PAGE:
Stafford lets this image play out. Individuals form society, conforming through their fears just as elephants parade. For a while, our fears link us, allowing us to be led. But who is leading the way? Becoming lost is inevitable. The really funny thing is how some self-knowledge is in play throughout this awful process. We do know ourselves to a degree. We can recognize how we’ve shaped our experience. Yet this only serves to underline how little control we actually have: “I call it cruel and maybe the root of all cruelty / to know what occurs but not recognize the fact.”

There has to be a solution to the problem posed. Maybe Stafford isn’t entirely in control of everything in the poem, but this does feel like an accurate summation of modern society, of our being individuals in a world continually united by fear of others.

He appeals to a a “voice, to something shadowy, / a remote important region in all who talk.” Not words simply, but something shadowy in a remote place. Not the clarity of reason, but the darkness of reason. The sense that there is something more when we speak, the sometimes artificial weighting of another’s words. This does not constitute an unambiguous good: “we could fool each other” might be better rendered something like “we may fool ourselves overthinking the other.” Still, since we are elephants on parade, we must consider. We may have to lead even though we have no idea how to lead.

In the last stanza, the sense beyond the literal sense has another imperative and complication. We must keep ourselves awake, we whose task is wakefulness itself. Fine, but this means, weirdly enough, that there is less to be wondered at. We have to try for clear signals, not forcing those we address to wander. But what we fashion clear signals from is peculiar. Stafford tells us clear signals are “yes, no, or maybe,” making one wonder if there was any wisdom at all in this poem.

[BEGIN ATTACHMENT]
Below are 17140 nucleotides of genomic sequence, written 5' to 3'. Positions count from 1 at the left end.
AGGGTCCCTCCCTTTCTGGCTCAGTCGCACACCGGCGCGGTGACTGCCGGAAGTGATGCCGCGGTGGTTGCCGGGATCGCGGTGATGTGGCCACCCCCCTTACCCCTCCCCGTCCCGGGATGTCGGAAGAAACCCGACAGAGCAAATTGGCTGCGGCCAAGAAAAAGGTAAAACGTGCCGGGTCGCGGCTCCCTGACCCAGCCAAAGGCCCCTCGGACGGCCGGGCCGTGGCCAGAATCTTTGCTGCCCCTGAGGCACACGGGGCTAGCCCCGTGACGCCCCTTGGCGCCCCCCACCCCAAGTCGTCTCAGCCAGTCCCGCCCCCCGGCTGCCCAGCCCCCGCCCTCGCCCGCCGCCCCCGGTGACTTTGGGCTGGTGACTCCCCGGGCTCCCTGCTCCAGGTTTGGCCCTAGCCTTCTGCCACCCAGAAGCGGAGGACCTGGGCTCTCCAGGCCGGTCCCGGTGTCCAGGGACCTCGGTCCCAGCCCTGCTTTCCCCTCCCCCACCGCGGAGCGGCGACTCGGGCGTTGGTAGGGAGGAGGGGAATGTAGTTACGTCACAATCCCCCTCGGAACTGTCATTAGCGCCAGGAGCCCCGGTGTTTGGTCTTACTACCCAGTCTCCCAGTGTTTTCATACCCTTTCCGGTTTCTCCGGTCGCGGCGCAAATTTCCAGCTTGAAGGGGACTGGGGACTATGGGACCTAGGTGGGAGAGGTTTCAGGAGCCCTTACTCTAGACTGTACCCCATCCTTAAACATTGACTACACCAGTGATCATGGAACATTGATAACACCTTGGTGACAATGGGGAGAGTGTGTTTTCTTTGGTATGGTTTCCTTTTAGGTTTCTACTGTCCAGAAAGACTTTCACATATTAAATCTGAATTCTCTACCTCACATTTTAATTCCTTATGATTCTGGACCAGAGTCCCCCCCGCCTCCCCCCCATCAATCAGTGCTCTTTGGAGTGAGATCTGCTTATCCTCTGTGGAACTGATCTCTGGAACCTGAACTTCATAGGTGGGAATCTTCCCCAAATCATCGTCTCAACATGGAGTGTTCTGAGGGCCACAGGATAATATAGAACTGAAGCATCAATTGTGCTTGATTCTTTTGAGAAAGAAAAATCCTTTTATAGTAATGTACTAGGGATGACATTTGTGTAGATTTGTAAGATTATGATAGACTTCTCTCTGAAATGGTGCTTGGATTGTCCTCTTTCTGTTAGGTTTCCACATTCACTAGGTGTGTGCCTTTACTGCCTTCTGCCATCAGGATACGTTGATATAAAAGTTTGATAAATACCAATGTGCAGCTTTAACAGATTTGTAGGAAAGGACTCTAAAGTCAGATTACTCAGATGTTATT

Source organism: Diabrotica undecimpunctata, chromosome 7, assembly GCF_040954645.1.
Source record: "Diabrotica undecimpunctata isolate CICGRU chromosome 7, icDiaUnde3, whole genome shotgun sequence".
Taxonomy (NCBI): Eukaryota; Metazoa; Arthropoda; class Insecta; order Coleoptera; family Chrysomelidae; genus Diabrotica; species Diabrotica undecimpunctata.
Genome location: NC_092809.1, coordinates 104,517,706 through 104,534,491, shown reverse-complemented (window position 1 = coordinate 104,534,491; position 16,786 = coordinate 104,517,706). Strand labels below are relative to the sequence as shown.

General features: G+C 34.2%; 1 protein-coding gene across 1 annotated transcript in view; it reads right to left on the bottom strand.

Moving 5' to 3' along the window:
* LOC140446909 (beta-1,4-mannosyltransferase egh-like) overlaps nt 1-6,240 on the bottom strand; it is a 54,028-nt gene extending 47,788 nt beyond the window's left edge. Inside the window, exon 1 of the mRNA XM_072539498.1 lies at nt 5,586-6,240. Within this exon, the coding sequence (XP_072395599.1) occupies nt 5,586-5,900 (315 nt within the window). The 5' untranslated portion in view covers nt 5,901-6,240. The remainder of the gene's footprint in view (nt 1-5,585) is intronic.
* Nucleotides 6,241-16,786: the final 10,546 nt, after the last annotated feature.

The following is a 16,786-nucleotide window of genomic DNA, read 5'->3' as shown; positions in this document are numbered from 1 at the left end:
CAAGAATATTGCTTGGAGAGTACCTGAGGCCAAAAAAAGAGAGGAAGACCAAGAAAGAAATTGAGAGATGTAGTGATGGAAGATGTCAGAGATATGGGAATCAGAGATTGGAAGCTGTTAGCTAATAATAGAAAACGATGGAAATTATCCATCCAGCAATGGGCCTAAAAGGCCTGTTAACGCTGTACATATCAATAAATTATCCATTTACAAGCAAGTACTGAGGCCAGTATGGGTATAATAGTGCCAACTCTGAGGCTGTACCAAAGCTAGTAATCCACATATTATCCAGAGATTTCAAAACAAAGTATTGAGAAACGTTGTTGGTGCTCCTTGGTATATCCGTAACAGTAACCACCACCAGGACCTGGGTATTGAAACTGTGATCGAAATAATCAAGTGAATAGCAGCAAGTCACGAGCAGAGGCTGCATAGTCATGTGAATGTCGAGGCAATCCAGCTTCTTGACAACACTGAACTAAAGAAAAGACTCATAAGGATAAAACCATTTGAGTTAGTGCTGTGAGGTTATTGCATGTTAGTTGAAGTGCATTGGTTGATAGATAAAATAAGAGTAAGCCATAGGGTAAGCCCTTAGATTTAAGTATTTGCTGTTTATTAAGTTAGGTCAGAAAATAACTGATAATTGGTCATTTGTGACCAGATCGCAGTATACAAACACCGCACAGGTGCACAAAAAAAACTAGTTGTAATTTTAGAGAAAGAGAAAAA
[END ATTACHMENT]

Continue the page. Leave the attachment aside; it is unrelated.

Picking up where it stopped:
He ends saying “the darkness around us is deep,” and we know now just how far that extends. To try to see clearly into the other is to work with more darkness. The only thing we can really signal, in the end, is how difficult it is to appreciate another for who they are. That alone breaks the conformity, creates the possibility of a star.

Fourteenth Reflection: Sappho, “When I saw Eros”

When I saw Eros
Sappho (tr. Mary Barnard)

When I saw Eros

On his way down
from heaven, he

wore a soldier’s
cloak dyed purple

Comment:

Not a cherub with a bow and arrow, nor a bored teen cynical about his own ability to love. Here, Eros is a man in uniform, straight out of 300 or Gladiator. He’s ready to sacrifice in battle but do some push-ups and glisten with sweat first. Whatever he says will be terse and direct, with the profundity and power of being honorable. Then he’ll start doing pull-ups and make sure his cloak is ready for inspection.

There’s no doubt the gentleman in question is an amazing sight. Either people want to bed him or be him. Obviously, I’m tempted to dwell on how ridiculous this all is, how the things worth fighting for are appreciated by a diversity of people, how heroes and heroines act daily to preempt evils from happening in the first place.

But it cannot be doubted that this is still impressive. A number of cultures worry about an end to “manliness,” the embrace of a softness that makes us weaker, unconcerned with virtue and tradition, unwilling to make sacrifices and hard choices. ISIS probably does not think of itself as a bunch of resentful nihilist tyrannical assholes. It probably sees itself as the only way to preserve and fulfill a number of moral dictates. It’s funny how much this fragment of Sappho’s alludes to death. The soldier has already descended once, and he wears the colors he bleeds.